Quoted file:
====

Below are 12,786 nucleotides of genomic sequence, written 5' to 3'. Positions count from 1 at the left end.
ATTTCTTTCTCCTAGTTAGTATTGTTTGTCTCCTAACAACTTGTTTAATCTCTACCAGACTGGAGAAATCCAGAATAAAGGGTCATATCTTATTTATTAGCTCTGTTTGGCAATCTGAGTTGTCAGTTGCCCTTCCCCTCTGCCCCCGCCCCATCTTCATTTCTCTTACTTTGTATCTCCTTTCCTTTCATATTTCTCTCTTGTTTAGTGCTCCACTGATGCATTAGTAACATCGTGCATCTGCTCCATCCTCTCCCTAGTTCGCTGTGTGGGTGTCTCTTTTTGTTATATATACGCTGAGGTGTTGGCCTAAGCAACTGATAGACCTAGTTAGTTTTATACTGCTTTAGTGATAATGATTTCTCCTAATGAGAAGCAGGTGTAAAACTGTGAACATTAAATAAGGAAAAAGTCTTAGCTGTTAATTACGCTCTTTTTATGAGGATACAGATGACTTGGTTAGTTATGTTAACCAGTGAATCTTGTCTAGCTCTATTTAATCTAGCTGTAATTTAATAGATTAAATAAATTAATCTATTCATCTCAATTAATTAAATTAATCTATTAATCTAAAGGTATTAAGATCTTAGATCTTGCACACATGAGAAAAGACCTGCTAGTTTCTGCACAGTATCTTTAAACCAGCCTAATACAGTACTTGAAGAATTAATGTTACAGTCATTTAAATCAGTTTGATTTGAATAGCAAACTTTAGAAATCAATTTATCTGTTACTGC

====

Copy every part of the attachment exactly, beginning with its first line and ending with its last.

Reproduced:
Below are 12,786 nucleotides of genomic sequence, written 5' to 3'. Positions count from 1 at the left end.
ATTTCTTTCTCCTAGTTAGTATTGTTTGTCTCCTAACAACTTGTTTAATCTCTACCAGACTGGAGAAATCCAGAATAAAGGGTCATATCTTATTTATTAGCTCTGTTTGGCAATCTGAGTTGTCAGTTGCCCTTCCCCTCTGCCCCCGCCCCATCTTCATTTCTCTTACTTTGTATCTCCTTTCCTTTCATATTTCTCTCTTGTTTAGTGCTCCACTGATGCATTAGTAACATCGTGCATCTGCTCCATCCTCTCCCTAGTTCGCTGTGTGGGTGTCTCTTTTTGTTATATATACGCTGAGGTGTTGGCCTAAGCAACTGATAGACCTAGTTAGTTTTATACTGCTTTAGTGATAATGATTTCTCCTAATGAGAAGCAGGTGTAAAACTGTGAACATTAAATAAGGAAAAAGTCTTAGCTGTTAATTACGCTCTTTTTATGAGGATACAGATGACTTGGTTAGTTATGTTAACCAGTGAATCTTGTCTAGCTCTATTTAATCTAGCTGTAATTTAATAGATTAAATAAATTAATCTATTCATCTCAATTAATTAAATTAATCTATTAATCTAAAGGTATTAAGATCTTAGATCTTGCACACATGAGAAAAGACCTGCTAGTTTCTGCACAGTATCTTTAAACCAGCCTAATACAGTACTTGAAGAATTAATGTTACAGTCATTTAAATCAGTTTGATTTGAATAGCAAACTTTAGAAATCAATTTATCTGTTACTGC